Peter Parker




HIGH CONCEPT: Your Friendly Neighborhood Spider-Man
TROUBLE: The Parker Luck

Additional Aspects

  • Does Whatever a Spider Can
  • With Great Power Comes Great Responsibility
  • Exceptional Scientific Acumen


  • Good +3: Quick
  • Fair +2: Clever, Flashy
  • Average +1: Forceful, Sneaky
  • Mediocre +0: Careful


  • Scientist. Parker gains a +2 when using science to Cleverly Create an Advantage.
  • Spider Sense. When defending from attacks with Quickness Spider-man gains a +2.
  • Web Slinger. Spider-man gains a +2 to movement when he can use his web-shooters and acrobatics.



  • SpiderMan_04.pngSpider-man can cling to most surfaces.
  • Spider-man has superhuman strength (able to lift 10 tons optimally).
  • Spider-man is roughly 15 times more agile than a regular human. The combination of his acrobatic leaps and web-slinging enables him to travel rapidly from place to place.
  • His spider-sense provides an early warning detection system linked with his superhuman kinesthetics, enabling him the ability to evade most any injury, provided he doesn’t cognitively override the autonomic reflexes.
  • Web-Shooters. Spider-Man’s web-shooters are twin devices worn on his wrists which can shoot thin strands of special “web fluid” at high pressure. Spider-man can use the webbing as a swing-line, to entangle foes, or to make web constructs.
  • Spider-Tracer. Spider-man has created a tracer that is attuned to his spider-sense .
  • Real Name: Peter Benjamin Parker
  • Identity: Secret
  • Citizenship: U.S.A.
  • Place of Birth: New York City
  • First Appearance: Amazing Fantasy #15 (1962)


SpiderMan_02.jpgRaised by his Uncle Ben and Aunt May, science prodigy Peter Parker grew up shy and bookish. He had trouble making friends and was something of a social outsider in his school. When he was fifteen years old, Peter went on a school field trip, during which an irradiated spider bit him. The radioactive venom somehow caused a series of mutations that gave the boy superhuman abilities.

Attempting to earn money to help his financially struggling family, Parker donned a costume and tried his hand as a small-time television celebrity. Thinking himself too important because of his newfound fame, Peter ignored the chance to stop a thief escaping the studio one day, only to return home later to find that a burglar had murdered Uncle Ben. Hunting the burglar down, Parker discovered the killer was the man he had chosen to ignore earlier. Consumed by guilt, and having his future celebrity career curtailed by a set of critical editorials published by J. Jonah Jameson’s Daily Bugle, Peter began a checkered career as the costumed vigilante Spider-Man. He eventually put Jameson’s animosity to good use by making a living as a news photographer selling to the Bugle and specializing in photos of his alter ego. Peter eventually graduated college and developeda strong relationship with girlfriend Mary Jane Watson, a romance that evolved into a happy, if problematic, marriage.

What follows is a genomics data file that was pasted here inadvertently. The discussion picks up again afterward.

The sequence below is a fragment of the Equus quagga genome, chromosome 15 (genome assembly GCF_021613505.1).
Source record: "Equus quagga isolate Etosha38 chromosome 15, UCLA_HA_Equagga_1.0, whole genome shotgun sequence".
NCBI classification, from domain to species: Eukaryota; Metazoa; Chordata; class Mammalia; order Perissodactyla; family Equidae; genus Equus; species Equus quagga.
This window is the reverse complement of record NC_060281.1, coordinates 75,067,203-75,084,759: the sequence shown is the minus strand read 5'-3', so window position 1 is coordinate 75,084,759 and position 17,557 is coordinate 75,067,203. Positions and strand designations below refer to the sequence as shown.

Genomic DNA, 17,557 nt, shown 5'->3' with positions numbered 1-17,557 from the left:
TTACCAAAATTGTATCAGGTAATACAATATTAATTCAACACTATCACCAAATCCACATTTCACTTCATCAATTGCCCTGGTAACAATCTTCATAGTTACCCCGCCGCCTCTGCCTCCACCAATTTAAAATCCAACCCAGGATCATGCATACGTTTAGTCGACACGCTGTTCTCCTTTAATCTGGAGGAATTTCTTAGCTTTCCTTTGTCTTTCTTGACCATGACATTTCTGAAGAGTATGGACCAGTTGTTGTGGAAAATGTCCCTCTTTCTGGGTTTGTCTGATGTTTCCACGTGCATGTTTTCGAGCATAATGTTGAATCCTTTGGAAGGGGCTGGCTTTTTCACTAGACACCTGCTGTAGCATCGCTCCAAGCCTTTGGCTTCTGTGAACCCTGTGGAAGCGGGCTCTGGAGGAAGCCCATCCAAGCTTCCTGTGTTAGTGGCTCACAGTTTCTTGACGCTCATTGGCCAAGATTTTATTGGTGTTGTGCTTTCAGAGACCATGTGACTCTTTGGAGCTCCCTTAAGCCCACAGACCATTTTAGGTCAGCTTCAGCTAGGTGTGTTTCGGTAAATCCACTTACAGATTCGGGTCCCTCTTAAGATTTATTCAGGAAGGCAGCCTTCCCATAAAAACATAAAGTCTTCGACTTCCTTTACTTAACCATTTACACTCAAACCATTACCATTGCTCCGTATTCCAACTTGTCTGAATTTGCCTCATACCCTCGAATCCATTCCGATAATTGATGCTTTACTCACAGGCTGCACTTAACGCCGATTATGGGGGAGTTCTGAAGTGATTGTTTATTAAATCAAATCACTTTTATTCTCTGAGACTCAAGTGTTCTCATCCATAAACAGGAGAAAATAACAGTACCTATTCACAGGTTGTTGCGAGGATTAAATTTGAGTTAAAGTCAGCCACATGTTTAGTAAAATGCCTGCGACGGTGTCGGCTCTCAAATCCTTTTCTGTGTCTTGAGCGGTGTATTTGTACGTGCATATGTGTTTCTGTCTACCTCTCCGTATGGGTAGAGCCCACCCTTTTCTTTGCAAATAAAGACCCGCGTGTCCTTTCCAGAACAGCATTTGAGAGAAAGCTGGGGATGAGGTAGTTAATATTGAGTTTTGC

Leaving his work with Jameson behind him, Parker used his science credentials to become a teacher, while continuing to fight the good fight as Spider-Man, no matter the personal cost.


SpiderMan_03.pngPeter Parker is a courageous and good-hearted man driven by crushing guilt and an unshakeable moral core. The death of Uncle Ben taught him that with great power comes great responsibility. He is the everyman— mortal, fallible, and often subject to the cruel whims of fortune—who nevertheless gives his all to fight and bleed for his conscience. Spider-Man hides his fears and uncertainty in battle under an incessant torrent of wisecracks and taunts.

Abilities & Resources

Spider-Man possesses superhuman strength, agility, and reflexes, as well as a sixth sense attuned to danger. An attraction field based around his palms and the soles of his feet enables him to cling to most surfaces and even climb them.

SpiderMan_01.jpgDespite having extraordinary powers, Peter frequently has to rely on his exceptional scientific acumen. Among other applications, Parker has used his innate genius to fashion a pair of “web-shooters” that spray a short-duration chemical adhesive of his own devising. He has learned to use this so-called “webbing” to form swing lines or nets, and even to spin together solid structures, such as small barriers or parachutes.

Spider-Man notably lacks the wealth of material resources many other heroes have, though he does have the respect of a number of those he’s worked alongside. Parker has a small circle of contacts through the Daily Bugle (such as reporter Phil Urich), as well as the emotional support of his wife Mary Jane and his Aunt May. Other than his powers and intellect, though, Parker normally has little else to rely on besides pure gumption and blind luck.

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